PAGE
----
First I showed the children how to make paper chains.  They all colored strips of paper with their crayons and we looped the strips into circles.  Nitish acted as the “tape tree” holding out all ten fingers, wiggling long stripes of clear plastic tape in front of anyone who beckoned him.  They were so cute in their determination.  Mahesh colored every single one of his strips solid blue, insisting that it was “teacher’s favorite color.”  Once the whole  chain was long enough, we hung it over the door of the school with a sign that read “Happy birthday” in Telugu.

The older children all made birthday cards while I ran across the street to the bakery.  I found the largest pineapple cake they had (which still wasn’t very big), some candles and paper plates, and then ran back to the school.  When the children saw me coming, they all gathered around me to see the cake.  Their eyes lit up, not for the cake itself, but for the fact that we had a cake with which to honor her.

I thought they were going to burst out of their skins with excitment.  The leprosy kids all joined up at the HIV children’s home, and brought cards with them as well.  The kids were bouncing all around, keeping lookout and comparing their respective “links” in the chain. Suddenly somone spotted Prassana coming up the path, and a whole swarm of children ran to greet her to ask her to come inside so they could “show her something.” Which was of course, very subtle.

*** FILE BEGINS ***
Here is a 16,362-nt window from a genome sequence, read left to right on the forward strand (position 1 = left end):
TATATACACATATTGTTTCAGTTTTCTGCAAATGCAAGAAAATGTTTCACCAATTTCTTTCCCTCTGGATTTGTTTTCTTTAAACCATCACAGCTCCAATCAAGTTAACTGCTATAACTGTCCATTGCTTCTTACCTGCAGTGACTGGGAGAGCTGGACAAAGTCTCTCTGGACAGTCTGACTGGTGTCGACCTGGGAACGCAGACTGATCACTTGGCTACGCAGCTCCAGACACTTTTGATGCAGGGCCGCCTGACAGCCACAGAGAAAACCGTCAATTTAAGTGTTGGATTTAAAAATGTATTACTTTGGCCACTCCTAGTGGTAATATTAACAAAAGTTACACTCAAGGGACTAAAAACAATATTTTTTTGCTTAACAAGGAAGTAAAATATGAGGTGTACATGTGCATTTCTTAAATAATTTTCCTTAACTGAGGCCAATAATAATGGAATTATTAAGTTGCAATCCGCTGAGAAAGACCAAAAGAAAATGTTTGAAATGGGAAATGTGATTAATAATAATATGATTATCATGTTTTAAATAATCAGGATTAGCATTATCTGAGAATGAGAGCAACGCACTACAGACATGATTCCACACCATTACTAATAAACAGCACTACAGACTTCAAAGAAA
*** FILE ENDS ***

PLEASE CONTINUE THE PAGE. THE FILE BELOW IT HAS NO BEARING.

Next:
Prassana didn’t even make it into the school. The rest of the children ran out, with Golthami at the end holding the lit birthday cake.  All 70 children belted out a chorus of “Happy Birthday to yooooouu,” puffed up with of pride and excitement.  When they finished their song, Prassana blew out the candles and said with tears in her eyes, “God bless all of you children.”

We all gathered in the home to cut and serve the cake.  Its traditional in India for the birthday person to feed the first slice of cake to an elder or honored guest (almost like we do at weddings). All of the children gathered around, and Prassana called Sunnat up for the first piece.  Gothami, Rubina and I passed out small slices of yellow pineapple cake to the rest of the children.

One the children were sufficiently sugared up, we sent them out to the playground to burn off some of their excitement and hyperactivity.  They ran around beaming at each other, reviewing the success of the surprise. Each child mentioned his or her contribution to the party for everyone else to hear multiple times.